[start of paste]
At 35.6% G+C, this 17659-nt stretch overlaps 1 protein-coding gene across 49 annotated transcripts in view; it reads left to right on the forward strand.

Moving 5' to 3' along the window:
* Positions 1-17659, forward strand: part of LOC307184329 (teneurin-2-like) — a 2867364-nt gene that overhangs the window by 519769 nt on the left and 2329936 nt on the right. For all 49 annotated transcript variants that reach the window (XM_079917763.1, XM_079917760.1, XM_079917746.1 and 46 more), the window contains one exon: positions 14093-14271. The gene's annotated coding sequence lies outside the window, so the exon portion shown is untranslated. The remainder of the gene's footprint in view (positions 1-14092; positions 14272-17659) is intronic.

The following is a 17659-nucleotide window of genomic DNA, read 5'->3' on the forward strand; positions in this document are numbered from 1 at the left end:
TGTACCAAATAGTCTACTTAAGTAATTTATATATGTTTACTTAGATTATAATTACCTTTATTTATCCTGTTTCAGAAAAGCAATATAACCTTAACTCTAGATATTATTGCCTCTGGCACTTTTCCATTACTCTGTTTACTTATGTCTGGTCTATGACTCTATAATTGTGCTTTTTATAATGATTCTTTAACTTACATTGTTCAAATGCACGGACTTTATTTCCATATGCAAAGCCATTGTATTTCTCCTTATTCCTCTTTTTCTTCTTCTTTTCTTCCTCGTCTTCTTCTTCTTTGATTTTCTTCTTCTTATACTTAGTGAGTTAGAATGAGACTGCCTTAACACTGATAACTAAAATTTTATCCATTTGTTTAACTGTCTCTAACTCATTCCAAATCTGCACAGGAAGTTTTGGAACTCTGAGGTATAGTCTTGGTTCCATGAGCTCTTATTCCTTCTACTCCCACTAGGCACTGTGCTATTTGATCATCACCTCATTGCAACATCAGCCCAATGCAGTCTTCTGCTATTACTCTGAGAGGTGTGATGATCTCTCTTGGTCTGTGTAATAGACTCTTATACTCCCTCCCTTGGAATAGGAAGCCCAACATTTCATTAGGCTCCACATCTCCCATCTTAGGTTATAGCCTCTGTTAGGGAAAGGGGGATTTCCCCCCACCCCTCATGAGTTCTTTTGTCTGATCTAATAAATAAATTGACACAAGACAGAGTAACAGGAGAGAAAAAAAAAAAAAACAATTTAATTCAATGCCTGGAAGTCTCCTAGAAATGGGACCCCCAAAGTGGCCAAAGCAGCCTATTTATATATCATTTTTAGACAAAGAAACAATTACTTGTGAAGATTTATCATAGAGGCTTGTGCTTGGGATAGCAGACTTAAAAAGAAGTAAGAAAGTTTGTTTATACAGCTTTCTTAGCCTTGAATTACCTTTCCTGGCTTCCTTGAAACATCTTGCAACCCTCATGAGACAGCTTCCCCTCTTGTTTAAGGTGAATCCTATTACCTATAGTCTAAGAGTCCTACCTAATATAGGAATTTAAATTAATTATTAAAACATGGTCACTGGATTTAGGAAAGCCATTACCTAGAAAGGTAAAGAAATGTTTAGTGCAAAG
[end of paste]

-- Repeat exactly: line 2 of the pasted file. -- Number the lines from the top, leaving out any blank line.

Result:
Moving 5' to 3' along the window: